Allow the cactus to dry on the counter for several days until a thick scab forms on the cut sections. Place the remaining cactus section into a clay pot with cactus soil and bury it about 1 inch deep unless there isn't much of the cactus left - in that case, bury it about halfway.

Don't water the cactus for the first week, and only water sparingly after that until new growth appears.

Let your cacti rest

Sometimes, your cactus might not need saving and that you're just being paranoid. When some parts die off or they shed their buds, they might actually be asking for a rest and nothing more.

If the cacti shed its buds one winter, don't worry: it should bloom the following year. As long as the vital areas like roots are looking healthy, there shouldn’t be anything to worry about.

Provide optimum temperature

If your cactus is not blooming, it may be due to the amount of daylight they're getting or the temperature. To trigger blooming, nights need to be at least 14 hours long and days between 8 to 10 hours for six weeks.

If you have strong indoor lighting at night, you may need to cover your cacti.

Flowers will only form when the temperature is between a cool 50 to 55 degrees F. The reason why flowering is important is that it signifies a healthy plant.

Watch out for mealybugs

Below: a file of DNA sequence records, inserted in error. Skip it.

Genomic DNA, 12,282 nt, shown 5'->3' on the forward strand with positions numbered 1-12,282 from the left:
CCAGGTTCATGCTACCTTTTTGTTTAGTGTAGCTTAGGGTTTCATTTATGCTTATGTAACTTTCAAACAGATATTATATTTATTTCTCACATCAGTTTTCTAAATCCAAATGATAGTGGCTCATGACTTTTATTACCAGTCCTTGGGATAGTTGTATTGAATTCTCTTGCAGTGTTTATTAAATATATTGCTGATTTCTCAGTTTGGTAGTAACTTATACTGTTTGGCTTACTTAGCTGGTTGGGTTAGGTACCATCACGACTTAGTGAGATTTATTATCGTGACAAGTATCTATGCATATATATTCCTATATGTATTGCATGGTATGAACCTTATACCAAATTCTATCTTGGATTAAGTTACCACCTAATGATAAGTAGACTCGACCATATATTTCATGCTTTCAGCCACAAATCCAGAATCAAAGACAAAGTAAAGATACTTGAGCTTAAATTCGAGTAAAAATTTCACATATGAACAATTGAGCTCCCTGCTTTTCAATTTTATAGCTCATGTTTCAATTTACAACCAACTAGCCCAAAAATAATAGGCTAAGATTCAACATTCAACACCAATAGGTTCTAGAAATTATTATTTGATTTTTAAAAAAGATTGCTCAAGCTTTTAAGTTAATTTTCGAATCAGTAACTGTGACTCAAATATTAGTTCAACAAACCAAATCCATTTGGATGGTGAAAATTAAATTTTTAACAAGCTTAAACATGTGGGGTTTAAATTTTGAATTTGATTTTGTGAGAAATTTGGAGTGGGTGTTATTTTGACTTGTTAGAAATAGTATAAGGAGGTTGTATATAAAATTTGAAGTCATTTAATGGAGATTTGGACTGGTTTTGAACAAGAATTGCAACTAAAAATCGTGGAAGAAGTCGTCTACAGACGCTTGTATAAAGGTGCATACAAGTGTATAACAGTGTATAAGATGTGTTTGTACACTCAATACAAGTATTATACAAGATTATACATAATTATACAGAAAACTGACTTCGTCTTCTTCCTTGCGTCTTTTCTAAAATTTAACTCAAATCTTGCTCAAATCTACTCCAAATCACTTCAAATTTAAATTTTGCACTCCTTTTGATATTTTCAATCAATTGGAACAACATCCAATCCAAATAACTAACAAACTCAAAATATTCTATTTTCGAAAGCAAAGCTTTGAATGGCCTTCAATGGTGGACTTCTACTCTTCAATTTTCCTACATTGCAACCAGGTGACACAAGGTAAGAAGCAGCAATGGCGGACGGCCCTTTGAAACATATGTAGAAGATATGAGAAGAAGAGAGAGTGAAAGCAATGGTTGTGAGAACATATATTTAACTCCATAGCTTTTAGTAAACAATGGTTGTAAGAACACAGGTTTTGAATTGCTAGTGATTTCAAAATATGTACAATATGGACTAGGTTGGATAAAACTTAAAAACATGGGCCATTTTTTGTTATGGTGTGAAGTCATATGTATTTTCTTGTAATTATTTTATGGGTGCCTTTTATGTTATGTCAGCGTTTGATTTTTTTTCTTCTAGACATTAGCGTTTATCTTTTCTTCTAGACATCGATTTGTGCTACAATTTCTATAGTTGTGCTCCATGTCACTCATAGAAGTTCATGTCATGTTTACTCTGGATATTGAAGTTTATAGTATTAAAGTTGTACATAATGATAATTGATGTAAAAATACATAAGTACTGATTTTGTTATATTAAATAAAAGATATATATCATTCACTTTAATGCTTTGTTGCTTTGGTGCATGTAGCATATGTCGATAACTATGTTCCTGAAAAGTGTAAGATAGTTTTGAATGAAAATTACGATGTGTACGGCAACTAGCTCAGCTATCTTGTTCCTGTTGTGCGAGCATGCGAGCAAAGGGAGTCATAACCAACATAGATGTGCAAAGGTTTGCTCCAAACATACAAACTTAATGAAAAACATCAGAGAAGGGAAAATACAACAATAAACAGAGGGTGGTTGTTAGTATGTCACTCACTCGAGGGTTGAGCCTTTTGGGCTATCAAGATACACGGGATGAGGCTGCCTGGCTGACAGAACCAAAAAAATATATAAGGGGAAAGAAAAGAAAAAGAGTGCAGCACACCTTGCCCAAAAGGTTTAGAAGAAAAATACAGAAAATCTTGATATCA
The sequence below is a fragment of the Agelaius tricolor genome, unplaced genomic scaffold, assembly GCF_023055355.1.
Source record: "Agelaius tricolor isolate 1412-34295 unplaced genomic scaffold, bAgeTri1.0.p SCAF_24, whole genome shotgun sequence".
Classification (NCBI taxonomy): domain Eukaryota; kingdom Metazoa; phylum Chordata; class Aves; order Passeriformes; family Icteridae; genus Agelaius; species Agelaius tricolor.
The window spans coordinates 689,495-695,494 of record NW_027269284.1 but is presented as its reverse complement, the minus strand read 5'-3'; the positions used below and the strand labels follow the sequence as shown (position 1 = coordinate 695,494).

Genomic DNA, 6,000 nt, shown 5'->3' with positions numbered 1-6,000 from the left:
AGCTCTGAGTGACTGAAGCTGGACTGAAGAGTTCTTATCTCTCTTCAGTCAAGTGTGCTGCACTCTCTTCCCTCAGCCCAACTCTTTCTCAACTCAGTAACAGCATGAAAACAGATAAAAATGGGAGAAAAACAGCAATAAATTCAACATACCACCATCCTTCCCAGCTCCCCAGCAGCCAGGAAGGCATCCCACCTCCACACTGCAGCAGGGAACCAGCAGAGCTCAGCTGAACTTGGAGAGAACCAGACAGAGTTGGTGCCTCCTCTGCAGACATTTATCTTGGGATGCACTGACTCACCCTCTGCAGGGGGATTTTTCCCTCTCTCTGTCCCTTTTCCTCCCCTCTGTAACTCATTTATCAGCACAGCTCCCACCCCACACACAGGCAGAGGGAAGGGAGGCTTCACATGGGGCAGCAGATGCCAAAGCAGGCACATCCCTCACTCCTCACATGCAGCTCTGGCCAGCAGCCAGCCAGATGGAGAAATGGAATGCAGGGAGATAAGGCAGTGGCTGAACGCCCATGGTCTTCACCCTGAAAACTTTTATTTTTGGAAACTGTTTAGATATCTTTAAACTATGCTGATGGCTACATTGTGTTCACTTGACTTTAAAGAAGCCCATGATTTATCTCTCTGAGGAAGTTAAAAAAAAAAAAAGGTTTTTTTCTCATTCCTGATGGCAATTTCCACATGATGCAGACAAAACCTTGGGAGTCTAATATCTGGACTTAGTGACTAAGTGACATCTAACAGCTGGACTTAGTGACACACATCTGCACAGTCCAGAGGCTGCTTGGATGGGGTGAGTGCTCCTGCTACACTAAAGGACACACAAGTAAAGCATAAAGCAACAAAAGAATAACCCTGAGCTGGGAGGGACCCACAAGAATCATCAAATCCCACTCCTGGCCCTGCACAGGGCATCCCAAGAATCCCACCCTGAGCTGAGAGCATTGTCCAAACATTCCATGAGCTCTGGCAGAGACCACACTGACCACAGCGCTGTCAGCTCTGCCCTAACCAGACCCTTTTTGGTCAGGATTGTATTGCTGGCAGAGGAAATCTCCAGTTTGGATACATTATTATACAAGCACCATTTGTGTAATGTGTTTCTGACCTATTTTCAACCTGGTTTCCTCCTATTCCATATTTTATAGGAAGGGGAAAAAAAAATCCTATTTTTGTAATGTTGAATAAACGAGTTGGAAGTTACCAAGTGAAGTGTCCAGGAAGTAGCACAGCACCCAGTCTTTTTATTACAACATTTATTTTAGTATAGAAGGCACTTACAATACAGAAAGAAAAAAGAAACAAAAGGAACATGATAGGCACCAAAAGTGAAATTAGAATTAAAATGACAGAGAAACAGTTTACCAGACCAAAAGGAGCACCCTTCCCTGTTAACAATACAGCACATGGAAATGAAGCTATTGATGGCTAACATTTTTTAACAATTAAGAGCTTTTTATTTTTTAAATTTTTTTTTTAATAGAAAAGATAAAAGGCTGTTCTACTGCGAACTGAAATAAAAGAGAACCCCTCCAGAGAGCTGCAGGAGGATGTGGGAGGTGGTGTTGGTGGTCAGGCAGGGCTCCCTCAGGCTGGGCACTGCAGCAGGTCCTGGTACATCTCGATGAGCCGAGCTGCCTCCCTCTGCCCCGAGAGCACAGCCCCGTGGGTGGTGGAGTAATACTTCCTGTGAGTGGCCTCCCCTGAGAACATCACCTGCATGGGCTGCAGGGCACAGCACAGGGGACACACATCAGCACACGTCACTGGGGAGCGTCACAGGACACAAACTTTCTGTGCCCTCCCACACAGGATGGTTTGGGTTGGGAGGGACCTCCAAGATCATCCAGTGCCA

Mealybugs suck sap from your cactus plant, reducing its vigor, and they excrete sticky honeydew and wax, which reduces plant quality.

Cacti are especially vulnerable because year-round mild temperatures favor mealybug populations, and indoor plants are usually not exposed to the natural enemies that often keep mealybugs under control outdoors.

Regular monitoring and observation of your plants is key to ensuring you spot and control them in good time.

Feed them well

Most of the problems plants face including a dying cactus can be attributed to poor nutrition.

From spring through early fall, feed every 2 weeks with a complete cactus fertilizer. During the fall and winter, feed the cactus monthly.

Avoid over-fertilizing

Carefully follow the instructions on a fertilizer package, and when in doubt use less than recommended. Make sure the fertilizer you use is marked as good for houseplants.